Tag: young genealogists

Faces of NextGen LIVE! Meet Christine Woodcock

The NextGen Genealogy Network’s Faces of NextGen LIVE! is a popular feature hosted by Education Coordinator Eric Wells. In this recorded interview, get to know Christine Woodcock!

Want to say hello to your fellow young genealogists during a fun and informal interview with Eric? Let us know at info@tnggn.org.

Don’t forget to bookmark our YouTube Channel to keep up with the latest on Faces of NextGen LIVE!

 

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Meet your NextGen Leadership Team – Beth Wylie

Name: Beth Wylie      
Age: 
A lady never reveals her true age…40 something…
Location
: Oklahoma City, Oklahoma

What is your role at The NextGen Genealogy Network? Secretary of the Leadership Team is my official title. I help out with graphic creation, promoting events on social media, anything that is asked.  We are great about supporting each other as we all do this voluntarily between the spaces of our busy lives.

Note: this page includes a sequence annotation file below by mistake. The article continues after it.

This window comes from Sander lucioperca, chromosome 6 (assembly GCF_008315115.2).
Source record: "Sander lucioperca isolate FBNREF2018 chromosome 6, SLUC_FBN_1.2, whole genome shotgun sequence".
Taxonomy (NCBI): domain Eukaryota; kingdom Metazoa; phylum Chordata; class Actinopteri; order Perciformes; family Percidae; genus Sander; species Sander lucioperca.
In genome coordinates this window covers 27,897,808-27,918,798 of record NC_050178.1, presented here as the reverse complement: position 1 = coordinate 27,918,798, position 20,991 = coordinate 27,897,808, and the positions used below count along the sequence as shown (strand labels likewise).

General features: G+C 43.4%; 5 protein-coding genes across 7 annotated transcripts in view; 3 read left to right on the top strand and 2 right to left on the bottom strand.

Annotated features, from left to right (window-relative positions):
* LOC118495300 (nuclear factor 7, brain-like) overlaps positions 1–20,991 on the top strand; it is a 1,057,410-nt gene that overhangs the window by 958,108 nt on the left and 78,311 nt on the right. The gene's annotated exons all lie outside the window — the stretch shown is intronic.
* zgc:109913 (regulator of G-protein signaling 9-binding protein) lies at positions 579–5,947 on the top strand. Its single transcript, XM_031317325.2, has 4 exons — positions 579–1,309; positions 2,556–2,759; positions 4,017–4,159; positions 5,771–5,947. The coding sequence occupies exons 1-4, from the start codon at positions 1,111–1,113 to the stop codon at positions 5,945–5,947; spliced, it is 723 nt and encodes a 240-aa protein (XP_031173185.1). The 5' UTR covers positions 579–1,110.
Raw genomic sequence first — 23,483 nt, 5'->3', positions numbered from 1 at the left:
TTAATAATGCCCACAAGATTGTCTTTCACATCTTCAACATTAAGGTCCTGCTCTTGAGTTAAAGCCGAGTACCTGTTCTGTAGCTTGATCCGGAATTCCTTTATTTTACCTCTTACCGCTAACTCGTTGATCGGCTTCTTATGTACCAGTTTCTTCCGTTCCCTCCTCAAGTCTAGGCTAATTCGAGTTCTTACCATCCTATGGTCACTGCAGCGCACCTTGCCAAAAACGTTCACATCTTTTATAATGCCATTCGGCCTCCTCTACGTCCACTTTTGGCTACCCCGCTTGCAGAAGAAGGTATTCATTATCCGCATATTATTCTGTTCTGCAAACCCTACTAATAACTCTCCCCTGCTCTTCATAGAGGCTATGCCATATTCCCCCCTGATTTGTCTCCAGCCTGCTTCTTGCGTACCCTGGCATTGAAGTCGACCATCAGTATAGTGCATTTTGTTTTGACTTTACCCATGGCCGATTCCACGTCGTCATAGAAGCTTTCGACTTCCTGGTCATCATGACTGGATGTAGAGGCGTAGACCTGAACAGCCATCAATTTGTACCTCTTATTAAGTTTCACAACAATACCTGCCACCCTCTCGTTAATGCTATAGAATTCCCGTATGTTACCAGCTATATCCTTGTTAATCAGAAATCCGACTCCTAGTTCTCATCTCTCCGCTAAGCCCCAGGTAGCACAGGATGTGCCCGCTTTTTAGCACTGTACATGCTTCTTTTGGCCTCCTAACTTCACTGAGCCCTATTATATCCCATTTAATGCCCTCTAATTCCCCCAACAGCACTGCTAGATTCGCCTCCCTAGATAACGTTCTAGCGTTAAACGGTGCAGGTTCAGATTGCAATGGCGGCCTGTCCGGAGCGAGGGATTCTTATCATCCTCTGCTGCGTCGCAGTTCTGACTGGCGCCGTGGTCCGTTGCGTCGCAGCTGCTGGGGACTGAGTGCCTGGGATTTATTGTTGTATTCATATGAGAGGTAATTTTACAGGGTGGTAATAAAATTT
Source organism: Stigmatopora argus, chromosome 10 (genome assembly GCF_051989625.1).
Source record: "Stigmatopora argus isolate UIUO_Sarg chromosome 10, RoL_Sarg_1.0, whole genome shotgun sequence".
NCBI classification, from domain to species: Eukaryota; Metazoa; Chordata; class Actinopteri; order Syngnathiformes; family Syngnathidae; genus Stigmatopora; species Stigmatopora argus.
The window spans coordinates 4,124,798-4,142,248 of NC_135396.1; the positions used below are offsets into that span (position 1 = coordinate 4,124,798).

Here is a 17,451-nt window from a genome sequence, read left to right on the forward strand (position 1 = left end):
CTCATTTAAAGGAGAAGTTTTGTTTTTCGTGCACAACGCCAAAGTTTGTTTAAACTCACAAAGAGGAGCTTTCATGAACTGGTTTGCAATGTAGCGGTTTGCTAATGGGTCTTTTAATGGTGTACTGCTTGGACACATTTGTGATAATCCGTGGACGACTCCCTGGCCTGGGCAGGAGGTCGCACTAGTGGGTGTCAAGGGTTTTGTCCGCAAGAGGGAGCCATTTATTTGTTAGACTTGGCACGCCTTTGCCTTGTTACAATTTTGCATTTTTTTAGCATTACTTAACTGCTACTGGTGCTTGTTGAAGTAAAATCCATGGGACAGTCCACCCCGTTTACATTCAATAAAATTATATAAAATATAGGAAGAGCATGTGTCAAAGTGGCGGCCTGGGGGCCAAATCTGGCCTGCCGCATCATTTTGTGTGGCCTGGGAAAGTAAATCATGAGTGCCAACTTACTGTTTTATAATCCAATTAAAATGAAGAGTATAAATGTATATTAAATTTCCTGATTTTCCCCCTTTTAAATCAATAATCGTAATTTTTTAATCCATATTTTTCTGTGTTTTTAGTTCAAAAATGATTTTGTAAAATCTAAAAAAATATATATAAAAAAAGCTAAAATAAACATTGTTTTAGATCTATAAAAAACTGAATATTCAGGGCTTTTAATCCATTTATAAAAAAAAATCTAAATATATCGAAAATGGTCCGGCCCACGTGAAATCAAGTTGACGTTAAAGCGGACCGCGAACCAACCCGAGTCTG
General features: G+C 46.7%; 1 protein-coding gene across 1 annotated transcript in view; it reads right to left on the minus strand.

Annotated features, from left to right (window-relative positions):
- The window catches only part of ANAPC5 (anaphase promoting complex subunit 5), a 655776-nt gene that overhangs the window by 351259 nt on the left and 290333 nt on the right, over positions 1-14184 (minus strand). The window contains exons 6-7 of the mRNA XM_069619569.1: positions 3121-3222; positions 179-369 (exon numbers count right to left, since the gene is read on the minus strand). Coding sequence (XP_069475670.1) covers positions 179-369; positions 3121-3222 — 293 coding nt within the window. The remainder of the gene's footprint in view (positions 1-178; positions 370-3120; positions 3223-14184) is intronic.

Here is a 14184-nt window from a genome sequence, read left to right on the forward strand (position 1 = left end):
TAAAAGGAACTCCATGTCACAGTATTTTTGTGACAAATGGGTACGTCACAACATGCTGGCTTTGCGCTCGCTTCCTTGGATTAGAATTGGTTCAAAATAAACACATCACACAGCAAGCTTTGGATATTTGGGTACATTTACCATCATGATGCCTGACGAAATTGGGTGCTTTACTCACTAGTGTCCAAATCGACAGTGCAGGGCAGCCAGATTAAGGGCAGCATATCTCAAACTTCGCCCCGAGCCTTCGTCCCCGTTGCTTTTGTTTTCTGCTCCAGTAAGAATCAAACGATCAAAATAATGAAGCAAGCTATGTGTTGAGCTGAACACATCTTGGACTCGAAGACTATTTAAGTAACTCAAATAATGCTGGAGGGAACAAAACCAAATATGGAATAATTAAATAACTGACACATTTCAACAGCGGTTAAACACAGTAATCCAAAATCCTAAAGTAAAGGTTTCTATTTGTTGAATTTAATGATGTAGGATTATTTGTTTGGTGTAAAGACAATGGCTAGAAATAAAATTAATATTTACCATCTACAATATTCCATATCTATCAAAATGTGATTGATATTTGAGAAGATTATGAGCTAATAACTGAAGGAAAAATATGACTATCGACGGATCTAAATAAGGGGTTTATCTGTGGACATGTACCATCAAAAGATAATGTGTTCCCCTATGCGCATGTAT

How did you hear about NextGen? I can’t recall exactly how I stumbled upon it, but when I learned about the organization, I immediately emailed about coordinating a meet up! I was so excited to find kindred spirits in my general age group. Melanie Frick was the first person that reached out, and I am very thankful that she did! I wish this group had existed when I was in my 20’s. 

 

When did you first get interested in genealogy? My paternal grandmother was an amateur genealogist. I remember going to a Warner Brown family reunion in Union County, Arkansas when I was a small child, seeing all the boards with family photos.  I inherited her manila envelopes full of her Goode and Goodwin records. She was also a proud member of DAR, so in my early 30’s I joined through her line.  Additionally, I majored in history in college. Researching the past seems to have always been an important part of my life.